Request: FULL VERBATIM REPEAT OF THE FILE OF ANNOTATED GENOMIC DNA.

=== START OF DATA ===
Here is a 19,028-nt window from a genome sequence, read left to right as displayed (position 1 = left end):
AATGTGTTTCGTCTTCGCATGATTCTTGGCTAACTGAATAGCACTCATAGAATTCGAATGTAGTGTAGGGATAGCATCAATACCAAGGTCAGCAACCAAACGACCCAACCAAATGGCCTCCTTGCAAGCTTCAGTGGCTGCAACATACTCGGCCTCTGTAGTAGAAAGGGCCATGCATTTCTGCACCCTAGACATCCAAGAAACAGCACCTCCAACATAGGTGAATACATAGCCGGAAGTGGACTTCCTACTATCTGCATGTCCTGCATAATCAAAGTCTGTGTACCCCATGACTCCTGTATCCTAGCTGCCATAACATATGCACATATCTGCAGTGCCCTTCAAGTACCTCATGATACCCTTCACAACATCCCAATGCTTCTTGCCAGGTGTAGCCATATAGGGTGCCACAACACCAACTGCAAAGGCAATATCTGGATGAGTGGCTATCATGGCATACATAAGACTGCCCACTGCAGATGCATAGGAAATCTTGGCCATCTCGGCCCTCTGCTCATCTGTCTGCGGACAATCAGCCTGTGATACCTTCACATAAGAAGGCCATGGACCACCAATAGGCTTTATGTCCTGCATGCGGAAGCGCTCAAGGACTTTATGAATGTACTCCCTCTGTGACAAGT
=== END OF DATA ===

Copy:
Here is a 19,028-nt window from a genome sequence, read left to right as displayed (position 1 = left end):
AATGTGTTTCGTCTTCGCATGATTCTTGGCTAACTGAATAGCACTCATAGAATTCGAATGTAGTGTAGGGATAGCATCAATACCAAGGTCAGCAACCAAACGACCCAACCAAATGGCCTCCTTGCAAGCTTCAGTGGCTGCAACATACTCGGCCTCTGTAGTAGAAAGGGCCATGCATTTCTGCACCCTAGACATCCAAGAAACAGCACCTCCAACATAGGTGAATACATAGCCGGAAGTGGACTTCCTACTATCTGCATGTCCTGCATAATCAAAGTCTGTGTACCCCATGACTCCTGTATCCTAGCTGCCATAACATATGCACATATCTGCAGTGCCCTTCAAGTACCTCATGATACCCTTCACAACATCCCAATGCTTCTTGCCAGGTGTAGCCATATAGGGTGCCACAACACCAACTGCAAAGGCAATATCTGGATGAGTGGCTATCATGGCATACATAAGACTGCCCACTGCAGATGCATAGGAAATCTTGGCCATCTCGGCCCTCTGCTCATCTGTCTGCGGACAATCAGCCTGTGATACCTTCACATAAGAAGGCCATGGACCACCAATAGGCTTTATGTCCTGCATGCGGAAGCGCTCAAGGACTTTATGAATGTACTCCCTCTGTGACAAGT